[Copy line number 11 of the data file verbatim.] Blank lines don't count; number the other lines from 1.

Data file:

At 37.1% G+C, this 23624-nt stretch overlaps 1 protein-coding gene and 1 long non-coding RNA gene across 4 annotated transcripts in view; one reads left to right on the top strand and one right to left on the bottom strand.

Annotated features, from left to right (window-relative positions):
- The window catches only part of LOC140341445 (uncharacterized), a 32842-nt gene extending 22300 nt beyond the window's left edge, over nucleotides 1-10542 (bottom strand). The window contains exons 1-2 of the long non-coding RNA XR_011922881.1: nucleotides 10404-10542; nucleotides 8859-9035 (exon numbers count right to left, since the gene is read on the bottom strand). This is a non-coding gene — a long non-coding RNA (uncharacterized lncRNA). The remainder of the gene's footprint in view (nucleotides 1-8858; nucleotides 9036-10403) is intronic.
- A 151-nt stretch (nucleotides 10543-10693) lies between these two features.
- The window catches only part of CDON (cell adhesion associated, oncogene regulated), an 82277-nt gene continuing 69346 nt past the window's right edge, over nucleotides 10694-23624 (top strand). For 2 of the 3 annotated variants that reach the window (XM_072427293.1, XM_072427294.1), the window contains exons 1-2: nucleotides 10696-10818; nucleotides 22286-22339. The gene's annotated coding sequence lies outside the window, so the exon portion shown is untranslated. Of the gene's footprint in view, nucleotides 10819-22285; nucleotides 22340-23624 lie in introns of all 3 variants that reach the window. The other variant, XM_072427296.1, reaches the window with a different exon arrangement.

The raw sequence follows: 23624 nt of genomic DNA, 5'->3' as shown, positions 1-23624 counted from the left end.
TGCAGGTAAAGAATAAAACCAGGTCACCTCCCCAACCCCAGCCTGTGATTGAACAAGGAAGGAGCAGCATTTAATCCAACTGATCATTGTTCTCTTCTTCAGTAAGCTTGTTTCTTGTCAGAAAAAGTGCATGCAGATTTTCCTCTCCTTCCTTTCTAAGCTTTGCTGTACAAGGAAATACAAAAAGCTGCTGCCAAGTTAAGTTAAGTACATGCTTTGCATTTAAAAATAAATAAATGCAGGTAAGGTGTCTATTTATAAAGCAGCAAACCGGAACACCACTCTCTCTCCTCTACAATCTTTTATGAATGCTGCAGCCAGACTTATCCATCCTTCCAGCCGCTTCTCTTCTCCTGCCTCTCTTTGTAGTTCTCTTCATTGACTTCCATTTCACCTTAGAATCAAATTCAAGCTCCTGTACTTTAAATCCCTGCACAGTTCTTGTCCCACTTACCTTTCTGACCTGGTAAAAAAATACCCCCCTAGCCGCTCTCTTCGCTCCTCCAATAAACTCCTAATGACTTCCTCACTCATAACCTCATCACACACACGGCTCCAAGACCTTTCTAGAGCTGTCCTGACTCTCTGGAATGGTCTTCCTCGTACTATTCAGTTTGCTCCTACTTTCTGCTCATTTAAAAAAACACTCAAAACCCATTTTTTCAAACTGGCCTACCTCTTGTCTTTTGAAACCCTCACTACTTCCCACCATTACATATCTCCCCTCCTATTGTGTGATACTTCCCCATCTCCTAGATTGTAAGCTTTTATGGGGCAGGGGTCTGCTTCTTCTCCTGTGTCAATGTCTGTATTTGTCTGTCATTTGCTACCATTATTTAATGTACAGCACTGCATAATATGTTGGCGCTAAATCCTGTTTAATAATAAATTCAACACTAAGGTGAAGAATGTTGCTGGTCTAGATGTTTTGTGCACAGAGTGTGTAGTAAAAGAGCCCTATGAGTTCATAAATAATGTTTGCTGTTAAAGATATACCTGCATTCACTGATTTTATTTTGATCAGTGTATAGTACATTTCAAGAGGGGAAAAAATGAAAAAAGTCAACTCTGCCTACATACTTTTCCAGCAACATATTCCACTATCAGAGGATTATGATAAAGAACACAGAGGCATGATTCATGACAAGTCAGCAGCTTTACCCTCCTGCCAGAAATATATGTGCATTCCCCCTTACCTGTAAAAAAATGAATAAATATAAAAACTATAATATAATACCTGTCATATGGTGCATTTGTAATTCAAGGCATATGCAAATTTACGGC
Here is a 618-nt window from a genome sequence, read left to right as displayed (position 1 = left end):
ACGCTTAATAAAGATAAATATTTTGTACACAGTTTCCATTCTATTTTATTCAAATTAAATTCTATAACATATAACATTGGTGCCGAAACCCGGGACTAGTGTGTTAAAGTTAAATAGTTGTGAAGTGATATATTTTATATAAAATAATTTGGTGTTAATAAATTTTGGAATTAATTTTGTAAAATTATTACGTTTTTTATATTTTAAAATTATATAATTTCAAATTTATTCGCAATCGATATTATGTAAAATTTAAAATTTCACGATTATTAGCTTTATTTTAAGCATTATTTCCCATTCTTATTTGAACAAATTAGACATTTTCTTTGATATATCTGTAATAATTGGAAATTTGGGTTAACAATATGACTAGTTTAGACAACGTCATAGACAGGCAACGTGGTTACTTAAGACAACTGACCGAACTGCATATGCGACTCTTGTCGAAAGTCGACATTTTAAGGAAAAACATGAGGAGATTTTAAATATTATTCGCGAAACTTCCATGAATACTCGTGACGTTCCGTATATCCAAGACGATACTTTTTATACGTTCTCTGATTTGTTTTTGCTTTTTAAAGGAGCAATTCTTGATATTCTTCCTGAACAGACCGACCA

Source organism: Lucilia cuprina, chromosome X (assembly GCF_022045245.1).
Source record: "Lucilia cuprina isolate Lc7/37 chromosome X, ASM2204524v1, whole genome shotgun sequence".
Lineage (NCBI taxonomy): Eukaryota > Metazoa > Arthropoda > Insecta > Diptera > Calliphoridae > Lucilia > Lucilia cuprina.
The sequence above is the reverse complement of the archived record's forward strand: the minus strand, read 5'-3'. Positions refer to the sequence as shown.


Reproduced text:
Source record: "Lucilia cuprina isolate Lc7/37 chromosome X, ASM2204524v1, whole genome shotgun sequence".